Troponin Algorithm Rules MI in or Out in 77% of Chest-Pain Patients

August 14, 2012

August 13, 2012 (Basel, Switzerland) — Swiss researchers have published more details about what they say is a simple algorithm employing high-sensitivity (hs) cardiac troponin T that can safely rule in or rule out an acute MI (AMI) in three-quarters of patients presenting to the emergency department with chest pain [1]. Dr Tobias Reichlin (Brigham and Women's Hospital Boston, MA) and colleagues at University Hospital Basel, Switzerland, report their findings online August 13, 2012 in the Archives of Internal Medicine.

Reichlin et al provide an important step forward in application of high sensitivity troponin as a tool for triage of [emergency-department] patients with possible MI.

Reichlin et al say they developed the algorithm--which incorporates baseline values in hs-troponin T as well as absolute changes within the first hour--because it has been unclear how best to take advantage of the new high-sensitivity troponin tests in clinical practice. The findings, they say, "are of great clinical importance," although they acknowledge that confirmatory studies will be required. The preliminary findings with regard to this algorithm were first presented at the ESC meeting in Paris last year.

Writing in an accompanying editorial [2], Dr L Kristin Newby (Duke Clinical Research Institute, Durham, NC) agrees. "Reichlin et al provide an important step forward in application of [hs-troponin T] as a tool for triage of [emergency-department] patients with possible MI," she says. "However, much work remains to develop the evidence to bring [hs-troponin T] testing and the algorithms they have developed to use in clinical practice."

Four Major Novel Findings

In their prospective, observational multicenter study, Reichlin et al enrolled 872 unselected patients presenting to emergency departments with acute chest pain. High-sensitivity cardiac troponin T was measured in a blinded fashion using the Elecsys 2010 assay (Roche Diagnostics) at presentation and after one hour, with a final diagnosis adjudicated by two independent cardiologists.

An hs-cardiac-troponin-T algorithm incorporating baseline values as well as changes within the first hour was derived from 436 randomly selected patients and validated in the remaining 436. The primary prognostic end point was death during 30 days of follow-up.

AMI was the final diagnosis in 17% of patients. After the algorithm developed from the first 436 patients was applied to the remaining 436 for validation, 259 patients (60%) could be classified as "rule-out" and 76 patients (17%) as "rule-in," with 101 patients (23%) classified as being in the observational zone within one hour.

Overall, this resulted in a sensitivity and negative predictive value of 100% for rule-out, specificity and positive predictive value of 97% and 84%, respectively, for rule-in, and a prevalence of AMI of 8% in the observational-zone group. Cumulative 30-day survival was 99.8%, 98.6%, and 95.3% in patients classified as rule-out, observational zone, and rule-in, respectively.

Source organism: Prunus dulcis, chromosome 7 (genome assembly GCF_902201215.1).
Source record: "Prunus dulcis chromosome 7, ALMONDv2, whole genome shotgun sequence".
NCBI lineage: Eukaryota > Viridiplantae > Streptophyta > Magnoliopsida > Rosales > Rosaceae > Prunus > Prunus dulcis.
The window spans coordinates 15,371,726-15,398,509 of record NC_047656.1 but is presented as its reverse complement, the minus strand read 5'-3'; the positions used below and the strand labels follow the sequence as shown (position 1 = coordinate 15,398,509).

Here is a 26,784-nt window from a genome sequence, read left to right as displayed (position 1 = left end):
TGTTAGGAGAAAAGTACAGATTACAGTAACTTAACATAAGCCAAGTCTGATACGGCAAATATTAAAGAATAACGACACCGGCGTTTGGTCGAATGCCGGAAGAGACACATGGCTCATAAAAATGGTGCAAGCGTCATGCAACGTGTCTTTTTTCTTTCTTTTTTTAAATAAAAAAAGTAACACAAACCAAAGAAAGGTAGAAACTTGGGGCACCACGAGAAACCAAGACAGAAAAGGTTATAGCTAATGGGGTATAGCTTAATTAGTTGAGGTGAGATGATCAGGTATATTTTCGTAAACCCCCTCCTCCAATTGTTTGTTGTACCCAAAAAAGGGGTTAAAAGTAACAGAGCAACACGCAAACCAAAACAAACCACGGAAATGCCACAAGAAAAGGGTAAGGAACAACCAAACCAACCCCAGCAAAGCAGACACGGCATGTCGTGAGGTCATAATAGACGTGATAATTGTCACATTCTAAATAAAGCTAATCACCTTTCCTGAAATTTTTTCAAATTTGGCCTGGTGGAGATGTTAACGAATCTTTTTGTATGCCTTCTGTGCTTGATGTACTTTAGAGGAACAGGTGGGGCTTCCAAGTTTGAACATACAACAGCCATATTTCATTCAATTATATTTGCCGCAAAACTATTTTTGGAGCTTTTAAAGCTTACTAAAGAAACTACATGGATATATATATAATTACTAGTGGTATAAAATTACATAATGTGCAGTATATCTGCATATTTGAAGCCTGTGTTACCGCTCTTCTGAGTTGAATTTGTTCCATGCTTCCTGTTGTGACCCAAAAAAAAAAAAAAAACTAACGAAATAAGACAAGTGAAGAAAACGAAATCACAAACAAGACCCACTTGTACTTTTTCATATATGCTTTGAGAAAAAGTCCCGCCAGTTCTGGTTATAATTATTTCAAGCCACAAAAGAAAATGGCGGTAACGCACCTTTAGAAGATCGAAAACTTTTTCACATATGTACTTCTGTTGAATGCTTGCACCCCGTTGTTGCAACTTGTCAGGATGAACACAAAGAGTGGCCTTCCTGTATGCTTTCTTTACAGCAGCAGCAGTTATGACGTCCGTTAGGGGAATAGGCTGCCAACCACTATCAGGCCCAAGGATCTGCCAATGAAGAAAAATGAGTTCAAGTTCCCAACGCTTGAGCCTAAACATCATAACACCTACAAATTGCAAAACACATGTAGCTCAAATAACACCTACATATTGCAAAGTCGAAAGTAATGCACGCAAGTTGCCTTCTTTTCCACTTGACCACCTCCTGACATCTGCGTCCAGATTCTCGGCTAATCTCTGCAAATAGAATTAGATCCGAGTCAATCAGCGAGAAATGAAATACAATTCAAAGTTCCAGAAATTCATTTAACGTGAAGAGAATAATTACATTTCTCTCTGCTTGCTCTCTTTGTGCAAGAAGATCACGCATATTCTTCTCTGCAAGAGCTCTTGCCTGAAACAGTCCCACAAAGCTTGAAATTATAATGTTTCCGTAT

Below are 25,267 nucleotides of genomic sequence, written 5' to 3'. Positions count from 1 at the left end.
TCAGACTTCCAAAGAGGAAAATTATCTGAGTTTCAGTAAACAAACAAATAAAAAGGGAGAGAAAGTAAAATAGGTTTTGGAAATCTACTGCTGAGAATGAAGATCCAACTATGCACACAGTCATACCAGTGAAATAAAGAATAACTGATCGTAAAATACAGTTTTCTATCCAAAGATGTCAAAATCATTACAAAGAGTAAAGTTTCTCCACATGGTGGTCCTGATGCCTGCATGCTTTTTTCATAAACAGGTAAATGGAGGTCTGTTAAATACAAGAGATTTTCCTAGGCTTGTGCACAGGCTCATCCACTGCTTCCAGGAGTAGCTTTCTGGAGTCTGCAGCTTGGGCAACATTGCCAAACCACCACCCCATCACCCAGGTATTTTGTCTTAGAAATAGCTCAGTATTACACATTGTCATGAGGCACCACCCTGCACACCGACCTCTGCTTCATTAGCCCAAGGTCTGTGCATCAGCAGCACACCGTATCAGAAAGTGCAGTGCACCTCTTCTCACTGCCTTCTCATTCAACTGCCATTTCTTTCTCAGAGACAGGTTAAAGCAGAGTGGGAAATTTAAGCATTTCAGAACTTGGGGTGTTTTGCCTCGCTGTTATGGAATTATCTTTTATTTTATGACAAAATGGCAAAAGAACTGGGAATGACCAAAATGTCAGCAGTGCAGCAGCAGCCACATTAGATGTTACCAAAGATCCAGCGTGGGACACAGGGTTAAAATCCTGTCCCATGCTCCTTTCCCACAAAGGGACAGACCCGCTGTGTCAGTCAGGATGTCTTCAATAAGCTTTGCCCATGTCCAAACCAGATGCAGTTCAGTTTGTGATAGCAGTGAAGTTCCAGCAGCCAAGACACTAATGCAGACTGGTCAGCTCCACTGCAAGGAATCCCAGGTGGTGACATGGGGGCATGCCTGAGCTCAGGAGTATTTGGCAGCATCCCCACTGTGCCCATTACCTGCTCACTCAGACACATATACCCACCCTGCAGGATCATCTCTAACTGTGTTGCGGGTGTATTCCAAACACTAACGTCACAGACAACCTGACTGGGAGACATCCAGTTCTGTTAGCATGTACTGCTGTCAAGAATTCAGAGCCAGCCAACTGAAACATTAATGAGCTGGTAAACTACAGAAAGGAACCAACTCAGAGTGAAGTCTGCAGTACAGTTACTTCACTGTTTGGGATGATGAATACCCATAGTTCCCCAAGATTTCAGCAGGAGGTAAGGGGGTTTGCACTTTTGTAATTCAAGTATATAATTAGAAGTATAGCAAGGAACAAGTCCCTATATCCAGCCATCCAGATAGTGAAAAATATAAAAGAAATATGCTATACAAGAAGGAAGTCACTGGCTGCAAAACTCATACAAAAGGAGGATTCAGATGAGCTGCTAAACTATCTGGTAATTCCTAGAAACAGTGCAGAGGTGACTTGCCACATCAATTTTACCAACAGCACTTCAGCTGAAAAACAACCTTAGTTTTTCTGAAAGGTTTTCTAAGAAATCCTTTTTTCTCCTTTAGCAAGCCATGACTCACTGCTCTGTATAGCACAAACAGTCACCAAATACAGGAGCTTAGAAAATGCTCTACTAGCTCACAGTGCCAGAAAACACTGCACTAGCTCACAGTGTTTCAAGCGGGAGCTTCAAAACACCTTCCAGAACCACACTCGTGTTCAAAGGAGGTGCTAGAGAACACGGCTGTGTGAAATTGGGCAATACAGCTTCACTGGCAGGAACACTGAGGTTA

With the use of this algorithm, a safe rule-out as well as an accurate rule-in of AMI can be performed within one hour in 77% of patients with chest pain.

Reichlin and colleagues say there are "four major novel findings" from this study. First, "with the use of this algorithm, a safe rule-out as well as an accurate rule-in of AMI can be performed within one hour in 77% of patients with chest pain."

Second, the proportion of patients with AMI continuously increases with increasing levels of hs-cardiac troponin T, so the latter should be interpreted quantitatively rather than qualitatively. That means avoiding the terms "positive" and "negative" troponin, they say. Third, "using this algorithm significantly shortens the time needed for rule-out and rule-in of AMI and may obviate the need for prolonged monitoring and serial blood sampling in three out of four patients with acute chest pain."

Finally, as 30-day mortality was 0.2% in those ruled out for AMI, the findings underscore "the suitability of these patients for early discharge," they observe.

Simple Applicability Will Be Required

Reichlin et al acknowledge that the proportion of patients with AMI that they found (17%) was high compared with other chest-pain studies and therefore validation of the outcome is required. Also, studies applying these data prospectively for clinical decision making are warranted, they note. And this algorithm used one specific hs-troponin T assay, so other algorithms will need to be developed for other assays.

Newby adds that it will be imperative that, if validated, this and other such algorithms will need to be easily interpretable and the results provided electronically to physicians to allow simple application in triage and treatment.

Reichlin has received speaker honoraria from Brahms and Roche. Disclosures for the coauthors are listed in the paper. Newby is supported by research grants from the following companies: Amgen, AstraZeneca, Biosite, Bristol-Myers Squibb, CV Therapeutics, Daiichi Sankyo, Eli Lilly, Genentech, Johnson & Johnson, Merck, Mosby, Novartis, Proctor & Gamble, Regado Biosciences, Roche Diagnostic, Schering Plough, Scios, and Shionogi Pharma.


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